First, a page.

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The Invergordon Archive

Invergordon Harbour
The Invergordon Archive
Invergordon Harbour

A scene at the harbour. Any idea who the people are?
Picture added on 12 May 2004
Foreground is the pontoon moored at the Centre Pier with the Old Admiralty pier in the background. Pic dated between the wars??
Added by Ronald Stewart on 28 September 2005
Ron, is that not the sail boat owned by Freda Ross's (Rossal) father? I remember he had one similar. That might give an idea who the people are.
Added by Eddie Trotter on 14 October 2005
The boat owned by Angus Ross Rossal features in picture #345 Invergordon Harbour; it had a raised coachroof with side and foredecks - the length seems similar, but this vessel is flush decked.
A different vessel I would think.
Added by Ronald Stewart on 14 October 2005
Does anyone out there remember a Hugh Ross? If my memory serves me correctly he lost his legs and had a Yacht named The Elf.
Added by Harry O'Neill on 27 December 2005
Hugh Ross, a farmer from Lochslin Fearn, who passed away about 40 years ago, owned the Elf at one time. The Elf was also owned by the late Phil Durham who had lost the use of his legs. The Elf is now lying derelict behind Tomich Farm, rather a sad end for a vessel over 100 years old. It's a rather sad picture all round Harry!!!
Added by Ronald Stewart on 27 December 2005
I remember Hugh Ross well, Harry, and ironically he came up in a conversation I was having with Bessie Anderson on Xmas Eve.
I think Hugh worked in the Dockyard in his earlier years but I'm not certain. I remember him in his later years and despite having lost a leg I am sure he still used a bike. He lived in one of the pensioner's houses round about the bottom of Park Lane. I remember him having a bit of a booming voice, pretty shrill and not shy to use it!
Added by Graham Mackenzie on 27 December 2005
Think I have a photograph of the boat - I'll post it when I dig it out of the box. I sailed in it a few times. Murdo (Maclellan's?) father bought the boat in the end. I know who you are talking about as the owner of the boat, but am not sure of his name - he lived in Barbaraville I believe. The Hugh Ross I remember was a farmer near Fearn. He also had a sailing boat, called the Ulva I think.
Added by Eddie Trotter on 27 December 2005
Then of course there was Ian Ross from Kildary, a one legged man who owned the yacht Redwing!!!!!!!
Added by Ronald Stewart on 28 December 2005
Harry, the Hugh Ross you refer to did indeed farm at Lochslin. He was a native of Invergordon and his mother lived in Ardnamara, opposite the war memorial . Hugh was also County Commisioner of the Boy Scouts. He was a brother-in-law of John Reid the Painter, and his sons still farm Lochslin.
Graham, the Hugh Ross you refer to did indeed work in the dockyard and lost his leg in a accident while at work. He was a great bowler despite his incapacity and also a great raconteur. But to my recollection he did not participate in sailing.
Eddie, I think I know who you are referring to - his name was Iain Ross who had a wooden leg (who lived in Barbaraville) and owned a boat. I remember him from the old boat club beside the ferry slip.
Added by John Mitchell on 28 December 2005
Ronald and John, thanks very much for the info on Hugh Ross. It's coming back to me now that you mention his mother's house Ardnamara....damn shame about the condition of his yacht that he was so proud of. As it is over 100 years old it would be a great restoration project if it is not too far gone.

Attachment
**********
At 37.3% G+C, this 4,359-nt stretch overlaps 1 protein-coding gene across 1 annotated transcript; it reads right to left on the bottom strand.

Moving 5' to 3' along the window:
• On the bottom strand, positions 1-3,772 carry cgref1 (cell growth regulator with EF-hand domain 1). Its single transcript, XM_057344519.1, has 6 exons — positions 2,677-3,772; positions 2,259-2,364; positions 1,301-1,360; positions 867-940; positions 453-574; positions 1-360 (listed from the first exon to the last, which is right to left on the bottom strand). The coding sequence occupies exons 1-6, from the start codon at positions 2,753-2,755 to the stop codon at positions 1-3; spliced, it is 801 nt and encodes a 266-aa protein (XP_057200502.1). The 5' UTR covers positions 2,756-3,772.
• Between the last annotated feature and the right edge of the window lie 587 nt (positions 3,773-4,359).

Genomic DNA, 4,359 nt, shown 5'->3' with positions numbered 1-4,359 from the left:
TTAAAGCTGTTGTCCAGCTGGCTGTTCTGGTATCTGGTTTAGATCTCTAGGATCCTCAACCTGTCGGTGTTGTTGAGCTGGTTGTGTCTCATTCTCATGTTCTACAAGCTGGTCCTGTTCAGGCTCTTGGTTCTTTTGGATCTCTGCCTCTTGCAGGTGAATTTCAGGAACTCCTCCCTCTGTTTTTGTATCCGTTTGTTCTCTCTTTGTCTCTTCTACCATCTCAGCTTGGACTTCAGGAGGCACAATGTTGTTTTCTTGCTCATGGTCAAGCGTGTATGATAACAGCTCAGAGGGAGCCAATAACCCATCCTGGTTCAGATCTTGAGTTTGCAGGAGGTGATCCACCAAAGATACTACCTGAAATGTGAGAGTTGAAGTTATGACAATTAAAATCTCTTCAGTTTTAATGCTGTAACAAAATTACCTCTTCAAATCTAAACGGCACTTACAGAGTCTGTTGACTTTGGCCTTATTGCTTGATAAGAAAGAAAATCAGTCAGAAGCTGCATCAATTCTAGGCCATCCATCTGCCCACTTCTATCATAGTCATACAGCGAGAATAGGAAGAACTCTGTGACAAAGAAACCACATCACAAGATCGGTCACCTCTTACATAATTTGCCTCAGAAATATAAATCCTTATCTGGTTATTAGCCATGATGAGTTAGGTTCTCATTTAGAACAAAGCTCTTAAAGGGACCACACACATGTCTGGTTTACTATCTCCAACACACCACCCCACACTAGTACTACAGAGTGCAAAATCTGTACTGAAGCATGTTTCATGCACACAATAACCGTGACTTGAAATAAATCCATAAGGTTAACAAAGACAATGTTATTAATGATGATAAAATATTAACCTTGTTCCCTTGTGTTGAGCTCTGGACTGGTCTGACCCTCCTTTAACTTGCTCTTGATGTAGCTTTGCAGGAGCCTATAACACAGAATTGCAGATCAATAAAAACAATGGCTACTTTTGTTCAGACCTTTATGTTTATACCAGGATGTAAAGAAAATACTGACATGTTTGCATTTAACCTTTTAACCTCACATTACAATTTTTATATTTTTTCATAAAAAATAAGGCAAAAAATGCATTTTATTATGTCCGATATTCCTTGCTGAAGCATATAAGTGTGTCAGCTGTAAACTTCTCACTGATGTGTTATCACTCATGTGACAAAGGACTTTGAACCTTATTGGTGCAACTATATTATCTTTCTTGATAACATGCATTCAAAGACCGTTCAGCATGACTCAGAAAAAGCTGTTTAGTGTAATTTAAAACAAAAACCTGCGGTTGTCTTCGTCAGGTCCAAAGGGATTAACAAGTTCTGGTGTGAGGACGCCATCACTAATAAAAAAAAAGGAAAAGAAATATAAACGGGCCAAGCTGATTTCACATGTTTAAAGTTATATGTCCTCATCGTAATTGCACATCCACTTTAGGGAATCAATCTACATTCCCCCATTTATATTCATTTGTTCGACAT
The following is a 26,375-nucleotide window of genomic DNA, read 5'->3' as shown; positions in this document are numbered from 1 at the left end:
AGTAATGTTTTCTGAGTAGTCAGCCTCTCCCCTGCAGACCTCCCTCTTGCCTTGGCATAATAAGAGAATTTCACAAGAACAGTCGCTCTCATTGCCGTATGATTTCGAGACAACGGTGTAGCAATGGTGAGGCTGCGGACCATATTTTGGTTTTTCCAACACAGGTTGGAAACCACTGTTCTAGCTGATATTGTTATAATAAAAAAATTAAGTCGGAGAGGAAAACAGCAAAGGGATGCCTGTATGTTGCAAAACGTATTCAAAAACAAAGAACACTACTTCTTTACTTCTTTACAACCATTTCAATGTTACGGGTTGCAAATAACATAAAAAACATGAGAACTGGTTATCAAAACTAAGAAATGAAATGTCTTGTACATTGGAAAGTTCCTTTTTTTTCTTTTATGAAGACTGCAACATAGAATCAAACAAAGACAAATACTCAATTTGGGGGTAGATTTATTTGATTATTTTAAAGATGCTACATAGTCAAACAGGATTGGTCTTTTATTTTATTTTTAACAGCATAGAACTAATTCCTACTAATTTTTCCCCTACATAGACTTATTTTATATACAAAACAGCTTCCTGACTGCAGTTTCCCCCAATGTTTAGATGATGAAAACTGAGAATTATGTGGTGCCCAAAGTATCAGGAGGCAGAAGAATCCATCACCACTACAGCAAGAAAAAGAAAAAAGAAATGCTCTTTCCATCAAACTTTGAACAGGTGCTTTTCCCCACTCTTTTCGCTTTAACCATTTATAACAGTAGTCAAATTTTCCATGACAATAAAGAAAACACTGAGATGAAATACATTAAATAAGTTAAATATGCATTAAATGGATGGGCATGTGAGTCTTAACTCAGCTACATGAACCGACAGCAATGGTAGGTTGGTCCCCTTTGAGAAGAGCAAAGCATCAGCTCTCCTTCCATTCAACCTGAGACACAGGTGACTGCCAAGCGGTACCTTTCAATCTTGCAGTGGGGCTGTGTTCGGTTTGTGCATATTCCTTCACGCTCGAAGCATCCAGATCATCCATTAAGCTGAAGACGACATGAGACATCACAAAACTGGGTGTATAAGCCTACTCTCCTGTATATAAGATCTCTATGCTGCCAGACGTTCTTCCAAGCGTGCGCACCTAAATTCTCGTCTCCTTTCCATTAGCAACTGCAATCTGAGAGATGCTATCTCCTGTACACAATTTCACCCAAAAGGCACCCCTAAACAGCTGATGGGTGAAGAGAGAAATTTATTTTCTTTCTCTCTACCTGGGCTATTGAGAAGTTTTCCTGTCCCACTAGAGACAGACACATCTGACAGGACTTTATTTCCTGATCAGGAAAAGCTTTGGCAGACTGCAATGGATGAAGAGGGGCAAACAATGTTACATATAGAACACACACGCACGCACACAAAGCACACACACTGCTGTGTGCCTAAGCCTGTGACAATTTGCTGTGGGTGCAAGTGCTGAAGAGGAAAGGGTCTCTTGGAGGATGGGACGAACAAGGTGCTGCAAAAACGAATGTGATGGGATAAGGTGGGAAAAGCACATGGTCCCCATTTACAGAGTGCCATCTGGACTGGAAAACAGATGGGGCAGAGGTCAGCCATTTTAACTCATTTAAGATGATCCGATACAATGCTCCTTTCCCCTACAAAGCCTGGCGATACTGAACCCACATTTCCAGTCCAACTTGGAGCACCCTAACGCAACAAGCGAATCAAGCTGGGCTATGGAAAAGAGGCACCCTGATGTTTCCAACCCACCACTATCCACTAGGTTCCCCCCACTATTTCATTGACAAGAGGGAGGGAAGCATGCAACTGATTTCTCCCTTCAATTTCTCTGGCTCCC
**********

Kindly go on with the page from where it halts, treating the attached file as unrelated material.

Added by Harry O'Neill on 29 December 2005
Hello John. Yes you are correct, I couldn't remember Iain's first name, only his second and the fact he had lost a leg. It always amazed me how he managed to get into his sailing boat - this is the one I have the photograph of. He eventually purchaced a motor boat which he kept in the harbour.
Talking about sail boats, can anyone remember the names of the other big yachts which were owned by Iain(?) Moodie, and the farmer (can't remember his name) over in the Black Isle. I crewed for Hugh Ross and there was some real competition during the regattas between these boats.
Added by Eddie Trotter on 30 December 2005
At this point I must put on my salesmans hat and suggest you all purchase a copy of "A Century of Sail" by John Macmillan ISBN 0-9541023-0-4, published by Invergordon Boating Club and available for just £9.50 + p&p.
The book provides the answers to many of the above queries and a lot more besides!
Added by Ronald Stewart on 31 December 2005
Quite right Ron, sell some books...to your question Eddie..Ian Moodie owned Arielle, a 6 metre that he bought from Richard Brooke from Cromarty (I sailed with Ian for years). Brookie bought Salotte...then later Sabrina..which in turn was purchased by Hugh Ross when he changed Ulva..the other was Vorsa..Stubbs Salvesen owned her..Arielle was wrecked on the Clyde..Ulva was sunk in the North Sea..no info on the fate of the others..sorry. Regards Duncan Murray.
Added by Duncan Murray on 29 March 2006
Hi Harry,

I looked at the date assigned to the picture (1900) and thought if that's me I must be pushing 119! I might feel that at times but no, I have a few years to go to reach that venerable age! Seriously though, I don't think it is me - the picture is at what I would call 'the pontoon', and I don't remember being involved in mooring activities at that location (other places yes, usually unknown to my parents who had forbidden me to go 'down the pier' without them being there. Thoroughly enjoyed all the communications about Hugh Ross, John Reid (neighbour) etc and remember Hugh Ross inducting me into the Lion Patrol of Invergordon Scouts! A real gentleman. He had a yacht called the Ulva.